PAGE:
The Chinese economy appears to be losing steam hit by flooding, higher input prices, curbs on the property sector and polluting industries, and the recent flare-up in domestic Covid-19 cases leading to renewed mobility restrictions. The recent collapse of Chinese developer Evergrande also presents an unforeseen risk to the iron ore market with companies such as BHP, RIO and Fortescue being adversely impacted. We watch the development here closely as it may have wider ramifications than just the iron ore sector. Specifically, systemic risk and a deflationary pulse for the Chinese economy.
Again, the outlook for the share market hinges on the interest rate outlook which itself has become less clear in light of the outbreak of the Delta variant around the world. The catalysts for an unwind of the valuation excesses are hard to see outside the bond yield story. Both the monetary and fiscal policy settings in Australia like the rest of the world will remain highly accommodative.
Our best estimate of the ASX 200 fair value has been upgraded to 6800 points and to 3800 for S&P 500 to the end of September 2022.
The information has been provided as general advice only. It is for use by licensed financial advisers only. The contents have been prepared without taking account of an investor’s objectives, financial situation or needs and are not intended to be used for any speculative trading activities. Whilst GPS Wealth Ltd is of the view the contents of this report are based on information which is believed to be reliable, its accuracy and completeness are not guaranteed and no warranty of accuracy or reliability is given or implied and no responsibility for any loss or damage arising in any way for any representation, act or omission is accepted by GPS Wealth Ltd or any officer, agent or employee of GPS Wealth Ltd.
Coronavirus and a roadmap for infected investing
(Update on 15 March 2020. The numbers in Roger’s article were up-to-date on Wednesday 11 March 2020. While we will not rewrite the article, it is noteworthy that Italy had a spike in new virus cases and deaths at the end of the week, and the US (especially Donald Trump) is finally reacting seriously by declaring a national emergency. As Roger observes, developments in the US in the coming weeks will be a major factor in how markets perform. We now know coronavirus will have lasting impacts on the way business and society operates in future).
With the data changing daily, the only things moving faster than the spread of coronavirus are the financial markets. In this exclusive note for Firstlinks, we explore the possible paths the stock market might take in the next few weeks and months, noting short-term predictions are a very high-risk venture.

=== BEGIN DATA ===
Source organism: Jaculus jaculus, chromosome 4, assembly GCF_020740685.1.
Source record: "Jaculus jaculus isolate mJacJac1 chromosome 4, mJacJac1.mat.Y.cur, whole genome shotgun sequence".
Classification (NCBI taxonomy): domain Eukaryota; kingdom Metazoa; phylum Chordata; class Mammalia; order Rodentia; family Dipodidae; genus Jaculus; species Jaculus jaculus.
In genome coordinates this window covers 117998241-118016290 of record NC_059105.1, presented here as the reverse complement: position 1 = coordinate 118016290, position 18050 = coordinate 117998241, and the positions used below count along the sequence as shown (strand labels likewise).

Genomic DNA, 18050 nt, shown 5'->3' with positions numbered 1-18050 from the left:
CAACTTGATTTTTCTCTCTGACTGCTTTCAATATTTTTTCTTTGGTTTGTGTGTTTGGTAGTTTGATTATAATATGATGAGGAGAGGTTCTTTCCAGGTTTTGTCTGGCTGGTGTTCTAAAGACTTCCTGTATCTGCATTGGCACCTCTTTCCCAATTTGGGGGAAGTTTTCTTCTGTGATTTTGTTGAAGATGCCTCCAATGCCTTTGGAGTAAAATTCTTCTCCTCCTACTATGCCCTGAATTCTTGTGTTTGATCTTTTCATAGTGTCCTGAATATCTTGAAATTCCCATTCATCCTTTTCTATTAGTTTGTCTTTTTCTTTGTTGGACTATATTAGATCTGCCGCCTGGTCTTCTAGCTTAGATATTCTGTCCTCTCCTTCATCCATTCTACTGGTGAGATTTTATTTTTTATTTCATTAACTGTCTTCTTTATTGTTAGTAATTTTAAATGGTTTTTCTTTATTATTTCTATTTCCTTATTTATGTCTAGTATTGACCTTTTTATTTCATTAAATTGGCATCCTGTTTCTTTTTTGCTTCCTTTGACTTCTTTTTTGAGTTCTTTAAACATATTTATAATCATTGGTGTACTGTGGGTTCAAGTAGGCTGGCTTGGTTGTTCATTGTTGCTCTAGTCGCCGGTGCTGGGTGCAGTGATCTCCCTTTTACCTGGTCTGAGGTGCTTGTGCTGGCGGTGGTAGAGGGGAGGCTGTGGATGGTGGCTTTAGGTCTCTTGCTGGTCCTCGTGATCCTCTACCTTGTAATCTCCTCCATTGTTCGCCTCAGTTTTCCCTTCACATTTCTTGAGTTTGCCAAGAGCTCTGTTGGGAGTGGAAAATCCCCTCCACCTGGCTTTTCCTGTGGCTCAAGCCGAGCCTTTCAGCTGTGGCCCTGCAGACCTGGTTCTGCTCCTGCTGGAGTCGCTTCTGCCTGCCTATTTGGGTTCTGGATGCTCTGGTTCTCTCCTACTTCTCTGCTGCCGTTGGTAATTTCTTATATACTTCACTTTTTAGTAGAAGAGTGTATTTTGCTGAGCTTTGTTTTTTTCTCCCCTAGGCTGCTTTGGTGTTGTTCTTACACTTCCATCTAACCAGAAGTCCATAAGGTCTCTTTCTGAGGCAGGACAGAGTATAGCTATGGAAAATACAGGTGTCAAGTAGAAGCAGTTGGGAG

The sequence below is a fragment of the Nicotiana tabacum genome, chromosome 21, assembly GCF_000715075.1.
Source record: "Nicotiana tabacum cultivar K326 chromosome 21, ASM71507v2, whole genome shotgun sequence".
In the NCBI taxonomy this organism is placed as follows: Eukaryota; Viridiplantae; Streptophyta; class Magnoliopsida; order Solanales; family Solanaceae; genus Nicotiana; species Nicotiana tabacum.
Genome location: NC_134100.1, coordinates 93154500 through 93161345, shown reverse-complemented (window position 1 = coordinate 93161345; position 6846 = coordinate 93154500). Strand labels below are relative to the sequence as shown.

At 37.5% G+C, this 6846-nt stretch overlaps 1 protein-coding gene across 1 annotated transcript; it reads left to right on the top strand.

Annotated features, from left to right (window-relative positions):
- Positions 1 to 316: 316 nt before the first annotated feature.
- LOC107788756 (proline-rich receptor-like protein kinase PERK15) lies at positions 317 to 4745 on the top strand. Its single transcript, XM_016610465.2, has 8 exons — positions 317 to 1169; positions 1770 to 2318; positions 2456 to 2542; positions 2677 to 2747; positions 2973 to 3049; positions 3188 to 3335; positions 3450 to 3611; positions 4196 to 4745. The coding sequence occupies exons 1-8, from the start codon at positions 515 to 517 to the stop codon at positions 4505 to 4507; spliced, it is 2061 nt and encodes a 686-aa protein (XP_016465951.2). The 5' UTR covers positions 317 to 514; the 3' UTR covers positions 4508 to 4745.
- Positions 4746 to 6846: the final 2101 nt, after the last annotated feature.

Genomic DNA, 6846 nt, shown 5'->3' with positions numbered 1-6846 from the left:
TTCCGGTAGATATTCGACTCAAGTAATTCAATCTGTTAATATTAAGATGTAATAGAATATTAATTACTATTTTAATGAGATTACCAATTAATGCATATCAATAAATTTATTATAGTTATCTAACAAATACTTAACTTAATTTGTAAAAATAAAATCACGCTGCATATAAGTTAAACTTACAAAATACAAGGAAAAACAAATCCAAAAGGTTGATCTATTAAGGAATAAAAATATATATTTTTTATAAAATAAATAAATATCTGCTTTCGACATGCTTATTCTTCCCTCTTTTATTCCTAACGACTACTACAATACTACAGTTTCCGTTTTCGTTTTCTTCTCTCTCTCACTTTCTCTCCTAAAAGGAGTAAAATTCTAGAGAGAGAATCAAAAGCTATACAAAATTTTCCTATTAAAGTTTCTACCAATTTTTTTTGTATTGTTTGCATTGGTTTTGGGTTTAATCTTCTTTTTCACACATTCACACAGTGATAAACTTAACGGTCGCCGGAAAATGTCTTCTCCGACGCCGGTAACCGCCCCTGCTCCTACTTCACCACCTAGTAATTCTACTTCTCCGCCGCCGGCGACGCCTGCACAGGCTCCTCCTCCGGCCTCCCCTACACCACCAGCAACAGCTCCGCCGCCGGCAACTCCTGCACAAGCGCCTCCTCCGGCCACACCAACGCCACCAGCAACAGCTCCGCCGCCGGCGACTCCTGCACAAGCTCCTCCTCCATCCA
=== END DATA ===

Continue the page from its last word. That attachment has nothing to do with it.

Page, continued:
This too shall pass
Indeed, on the subject of short-term predictions, it’s worth sharing the 19th-century retelling of a Persian fable by both the English poet Edward FitzGerald and US President Abraham Lincoln.
When an Eastern sage was desired by his sultan to inscribe on a ring the sentiment which, amidst the perpetual change of human affairs, was most descriptive of their real tendency, he engraved on it the words: “And this, too, shall pass away.”
FitzGerald retold it thus:
“It is said an Eastern monarch once charged his wise men to invent him a sentence, to be ever in view, and which should be true and appropriate in all times and situations. They presented him the words: “And this, too, shall pass away.” How much it expresses! How chastening in the hour of pride! How consoling in the depths of affliction!”
When considering how deeply the world might be afflicted by Covid-19 it is worth remembering that we will not even be talking about it in five years’ time. Acknowledging the tragedy that the outbreak has already wrought on families all over the world is important. Notwithstanding, humans are resilient and adaptable and a solution will be found. When we look back, the virus will have been contained, a vaccine developed, and the world will move forward.
The viral and financial market contagions that could occur in the interim, and which have been demonstrated already, are worth considering, if only to try and anticipate when it might be best to venture a purchase of shares at prices that may not be revisited for a decade.
We care about the answers to this question deeply if only because, like Berkshire Hathaway, we also approach the crisis with about 30% of our portfolios in cash.
The success story in South Korea
We have been tracking the data daily, including the number of tests being conducted. This is important because you only find something when you are looking for it.